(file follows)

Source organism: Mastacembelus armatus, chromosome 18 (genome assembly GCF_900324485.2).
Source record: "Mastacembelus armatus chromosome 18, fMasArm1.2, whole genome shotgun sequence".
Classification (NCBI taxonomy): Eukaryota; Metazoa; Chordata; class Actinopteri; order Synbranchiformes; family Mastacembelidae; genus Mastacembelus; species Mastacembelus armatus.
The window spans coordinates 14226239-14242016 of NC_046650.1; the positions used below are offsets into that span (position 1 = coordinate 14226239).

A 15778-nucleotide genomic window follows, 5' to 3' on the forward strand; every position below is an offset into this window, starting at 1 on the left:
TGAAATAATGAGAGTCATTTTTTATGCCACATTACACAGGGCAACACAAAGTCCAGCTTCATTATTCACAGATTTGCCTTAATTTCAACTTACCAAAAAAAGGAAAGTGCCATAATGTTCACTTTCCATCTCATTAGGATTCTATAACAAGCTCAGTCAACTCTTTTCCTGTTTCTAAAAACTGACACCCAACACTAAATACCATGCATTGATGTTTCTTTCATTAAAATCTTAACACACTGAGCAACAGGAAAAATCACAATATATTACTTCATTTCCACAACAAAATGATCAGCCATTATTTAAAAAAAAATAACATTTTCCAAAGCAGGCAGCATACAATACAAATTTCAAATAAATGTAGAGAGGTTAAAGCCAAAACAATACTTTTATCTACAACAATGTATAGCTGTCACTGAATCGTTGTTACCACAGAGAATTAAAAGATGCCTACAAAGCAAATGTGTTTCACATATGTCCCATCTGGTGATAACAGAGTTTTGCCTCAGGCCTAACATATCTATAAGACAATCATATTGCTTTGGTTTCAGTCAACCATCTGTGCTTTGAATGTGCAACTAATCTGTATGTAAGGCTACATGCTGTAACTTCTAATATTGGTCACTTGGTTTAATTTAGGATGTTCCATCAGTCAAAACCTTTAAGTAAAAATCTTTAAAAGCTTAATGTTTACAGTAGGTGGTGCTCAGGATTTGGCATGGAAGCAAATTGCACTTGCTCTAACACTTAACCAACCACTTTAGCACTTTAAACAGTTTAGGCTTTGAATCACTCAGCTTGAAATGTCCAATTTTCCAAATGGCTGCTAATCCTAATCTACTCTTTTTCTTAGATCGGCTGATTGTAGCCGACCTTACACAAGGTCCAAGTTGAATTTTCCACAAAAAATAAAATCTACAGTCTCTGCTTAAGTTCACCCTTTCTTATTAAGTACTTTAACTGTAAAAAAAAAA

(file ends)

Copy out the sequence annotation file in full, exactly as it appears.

Source organism: Mastacembelus armatus, chromosome 18 (genome assembly GCF_900324485.2).
Source record: "Mastacembelus armatus chromosome 18, fMasArm1.2, whole genome shotgun sequence".
Classification (NCBI taxonomy): Eukaryota; Metazoa; Chordata; class Actinopteri; order Synbranchiformes; family Mastacembelidae; genus Mastacembelus; species Mastacembelus armatus.
The window spans coordinates 14226239-14242016 of NC_046650.1; the positions used below are offsets into that span (position 1 = coordinate 14226239).

A 15778-nucleotide genomic window follows, 5' to 3' on the forward strand; every position below is an offset into this window, starting at 1 on the left:
TGAAATAATGAGAGTCATTTTTTATGCCACATTACACAGGGCAACACAAAGTCCAGCTTCATTATTCACAGATTTGCCTTAATTTCAACTTACCAAAAAAAGGAAAGTGCCATAATGTTCACTTTCCATCTCATTAGGATTCTATAACAAGCTCAGTCAACTCTTTTCCTGTTTCTAAAAACTGACACCCAACACTAAATACCATGCATTGATGTTTCTTTCATTAAAATCTTAACACACTGAGCAACAGGAAAAATCACAATATATTACTTCATTTCCACAACAAAATGATCAGCCATTATTTAAAAAAAAATAACATTTTCCAAAGCAGGCAGCATACAATACAAATTTCAAATAAATGTAGAGAGGTTAAAGCCAAAACAATACTTTTATCTACAACAATGTATAGCTGTCACTGAATCGTTGTTACCACAGAGAATTAAAAGATGCCTACAAAGCAAATGTGTTTCACATATGTCCCATCTGGTGATAACAGAGTTTTGCCTCAGGCCTAACATATCTATAAGACAATCATATTGCTTTGGTTTCAGTCAACCATCTGTGCTTTGAATGTGCAACTAATCTGTATGTAAGGCTACATGCTGTAACTTCTAATATTGGTCACTTGGTTTAATTTAGGATGTTCCATCAGTCAAAACCTTTAAGTAAAAATCTTTAAAAGCTTAATGTTTACAGTAGGTGGTGCTCAGGATTTGGCATGGAAGCAAATTGCACTTGCTCTAACACTTAACCAACCACTTTAGCACTTTAAACAGTTTAGGCTTTGAATCACTCAGCTTGAAATGTCCAATTTTCCAAATGGCTGCTAATCCTAATCTACTCTTTTTCTTAGATCGGCTGATTGTAGCCGACCTTACACAAGGTCCAAGTTGAATTTTCCACAAAAAATAAAATCTACAGTCTCTGCTTAAGTTCACCCTTTCTTATTAAGTACTTTAACTGTAAAAAAAAAA